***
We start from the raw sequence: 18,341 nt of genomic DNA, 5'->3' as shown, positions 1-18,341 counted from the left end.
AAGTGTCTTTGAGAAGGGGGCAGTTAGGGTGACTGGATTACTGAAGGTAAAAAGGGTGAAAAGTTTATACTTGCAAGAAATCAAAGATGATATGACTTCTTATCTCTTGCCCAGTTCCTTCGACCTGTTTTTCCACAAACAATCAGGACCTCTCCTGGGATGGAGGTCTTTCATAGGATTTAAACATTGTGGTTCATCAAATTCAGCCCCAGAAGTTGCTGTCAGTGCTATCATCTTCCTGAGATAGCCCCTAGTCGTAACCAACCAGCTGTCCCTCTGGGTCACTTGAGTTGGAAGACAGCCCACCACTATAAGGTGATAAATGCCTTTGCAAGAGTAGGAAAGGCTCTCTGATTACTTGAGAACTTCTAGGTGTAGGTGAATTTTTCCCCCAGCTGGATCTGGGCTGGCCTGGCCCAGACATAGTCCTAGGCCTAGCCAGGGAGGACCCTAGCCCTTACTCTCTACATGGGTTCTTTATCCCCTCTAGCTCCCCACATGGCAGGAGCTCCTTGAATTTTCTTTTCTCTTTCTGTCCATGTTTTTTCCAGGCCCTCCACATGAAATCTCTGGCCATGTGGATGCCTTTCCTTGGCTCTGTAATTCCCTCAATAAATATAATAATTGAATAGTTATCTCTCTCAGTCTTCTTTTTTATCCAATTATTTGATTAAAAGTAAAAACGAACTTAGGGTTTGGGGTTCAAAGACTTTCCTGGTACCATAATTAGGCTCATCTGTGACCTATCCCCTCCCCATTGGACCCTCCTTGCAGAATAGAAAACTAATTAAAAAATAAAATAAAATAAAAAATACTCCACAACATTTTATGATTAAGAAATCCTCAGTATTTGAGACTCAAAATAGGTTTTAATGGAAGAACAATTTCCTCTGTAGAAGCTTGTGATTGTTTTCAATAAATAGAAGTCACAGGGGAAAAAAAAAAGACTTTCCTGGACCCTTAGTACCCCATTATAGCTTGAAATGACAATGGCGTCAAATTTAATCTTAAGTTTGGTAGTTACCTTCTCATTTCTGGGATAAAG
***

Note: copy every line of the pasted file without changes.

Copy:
We start from the raw sequence: 18,341 nt of genomic DNA, 5'->3' as shown, positions 1-18,341 counted from the left end.
AAGTGTCTTTGAGAAGGGGGCAGTTAGGGTGACTGGATTACTGAAGGTAAAAAGGGTGAAAAGTTTATACTTGCAAGAAATCAAAGATGATATGACTTCTTATCTCTTGCCCAGTTCCTTCGACCTGTTTTTCCACAAACAATCAGGACCTCTCCTGGGATGGAGGTCTTTCATAGGATTTAAACATTGTGGTTCATCAAATTCAGCCCCAGAAGTTGCTGTCAGTGCTATCATCTTCCTGAGATAGCCCCTAGTCGTAACCAACCAGCTGTCCCTCTGGGTCACTTGAGTTGGAAGACAGCCCACCACTATAAGGTGATAAATGCCTTTGCAAGAGTAGGAAAGGCTCTCTGATTACTTGAGAACTTCTAGGTGTAGGTGAATTTTTCCCCCAGCTGGATCTGGGCTGGCCTGGCCCAGACATAGTCCTAGGCCTAGCCAGGGAGGACCCTAGCCCTTACTCTCTACATGGGTTCTTTATCCCCTCTAGCTCCCCACATGGCAGGAGCTCCTTGAATTTTCTTTTCTCTTTCTGTCCATGTTTTTTCCAGGCCCTCCACATGAAATCTCTGGCCATGTGGATGCCTTTCCTTGGCTCTGTAATTCCCTCAATAAATATAATAATTGAATAGTTATCTCTCTCAGTCTTCTTTTTTATCCAATTATTTGATTAAAAGTAAAAACGAACTTAGGGTTTGGGGTTCAAAGACTTTCCTGGTACCATAATTAGGCTCATCTGTGACCTATCCCCTCCCCATTGGACCCTCCTTGCAGAATAGAAAACTAATTAAAAAATAAAATAAAATAAAAAATACTCCACAACATTTTATGATTAAGAAATCCTCAGTATTTGAGACTCAAAATAGGTTTTAATGGAAGAACAATTTCCTCTGTAGAAGCTTGTGATTGTTTTCAATAAATAGAAGTCACAGGGGAAAAAAAAAAGACTTTCCTGGACCCTTAGTACCCCATTATAGCTTGAAATGACAATGGCGTCAAATTTAATCTTAAGTTTGGTAGTTACCTTCTCATTTCTGGGATAAAG